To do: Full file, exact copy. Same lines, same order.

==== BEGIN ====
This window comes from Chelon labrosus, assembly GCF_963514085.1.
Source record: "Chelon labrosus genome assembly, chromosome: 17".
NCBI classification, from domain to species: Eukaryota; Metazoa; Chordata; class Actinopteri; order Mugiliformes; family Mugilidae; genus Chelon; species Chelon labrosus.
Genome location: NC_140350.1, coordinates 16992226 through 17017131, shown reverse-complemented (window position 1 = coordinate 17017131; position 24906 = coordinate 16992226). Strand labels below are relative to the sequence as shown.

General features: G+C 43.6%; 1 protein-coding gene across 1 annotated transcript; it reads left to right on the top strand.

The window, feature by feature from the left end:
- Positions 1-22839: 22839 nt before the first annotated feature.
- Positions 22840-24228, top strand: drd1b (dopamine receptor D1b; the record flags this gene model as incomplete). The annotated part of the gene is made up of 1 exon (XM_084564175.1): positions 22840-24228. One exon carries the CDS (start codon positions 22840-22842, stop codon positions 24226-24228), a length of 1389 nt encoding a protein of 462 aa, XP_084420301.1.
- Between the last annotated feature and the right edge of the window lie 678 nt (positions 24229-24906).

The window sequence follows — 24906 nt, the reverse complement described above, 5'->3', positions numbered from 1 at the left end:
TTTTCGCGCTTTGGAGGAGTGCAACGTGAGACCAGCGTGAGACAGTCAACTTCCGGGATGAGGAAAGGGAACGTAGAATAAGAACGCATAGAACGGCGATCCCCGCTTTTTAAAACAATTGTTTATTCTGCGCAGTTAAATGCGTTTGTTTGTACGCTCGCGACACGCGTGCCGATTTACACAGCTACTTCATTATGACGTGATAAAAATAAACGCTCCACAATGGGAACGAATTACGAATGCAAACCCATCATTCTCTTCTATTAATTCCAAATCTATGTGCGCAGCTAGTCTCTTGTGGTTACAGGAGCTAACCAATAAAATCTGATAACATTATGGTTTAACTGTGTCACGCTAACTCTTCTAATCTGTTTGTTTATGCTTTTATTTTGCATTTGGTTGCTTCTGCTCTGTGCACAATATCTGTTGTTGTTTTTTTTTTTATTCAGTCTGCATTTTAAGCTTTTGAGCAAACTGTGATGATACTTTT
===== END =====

This window comes from Chelon labrosus, assembly GCF_963514085.1.
Source record: "Chelon labrosus genome assembly, chromosome: 17".
NCBI classification, from domain to species: Eukaryota; Metazoa; Chordata; class Actinopteri; order Mugiliformes; family Mugilidae; genus Chelon; species Chelon labrosus.
Genome location: NC_140350.1, coordinates 16992226 through 17017131, shown reverse-complemented (window position 1 = coordinate 17017131; position 24906 = coordinate 16992226). Strand labels below are relative to the sequence as shown.

General features: G+C 43.6%; 1 protein-coding gene across 1 annotated transcript; it reads left to right on the top strand.

The window, feature by feature from the left end:
- Positions 1-22839: 22839 nt before the first annotated feature.
- Positions 22840-24228, top strand: drd1b (dopamine receptor D1b; the record flags this gene model as incomplete). The annotated part of the gene is made up of 1 exon (XM_084564175.1): positions 22840-24228. One exon carries the CDS (start codon positions 22840-22842, stop codon positions 24226-24228), a length of 1389 nt encoding a protein of 462 aa, XP_084420301.1.
- Between the last annotated feature and the right edge of the window lie 678 nt (positions 24229-24906).

The window sequence follows — 24906 nt, the reverse complement described above, 5'->3', positions numbered from 1 at the left end:
TTTTCGCGCTTTGGAGGAGTGCAACGTGAGACCAGCGTGAGACAGTCAACTTCCGGGATGAGGAAAGGGAACGTAGAATAAGAACGCATAGAACGGCGATCCCCGCTTTTTAAAACAATTGTTTATTCTGCGCAGTTAAATGCGTTTGTTTGTACGCTCGCGACACGCGTGCCGATTTACACAGCTACTTCATTATGACGTGATAAAAATAAACGCTCCACAATGGGAACGAATTACGAATGCAAACCCATCATTCTCTTCTATTAATTCCAAATCTATGTGCGCAGCTAGTCTCTTGTGGTTACAGGAGCTAACCAATAAAATCTGATAACATTATGGTTTAACTGTGTCACGCTAACTCTTCTAATCTGTTTGTTTATGCTTTTATTTTGCATTTGGTTGCTTCTGCTCTGTGCACAATATCTGTTGTTGTTTTTTTTTTTATTCAGTCTGCATTTTAAGCTTTTGAGCAAACTGTGATGATACTTTT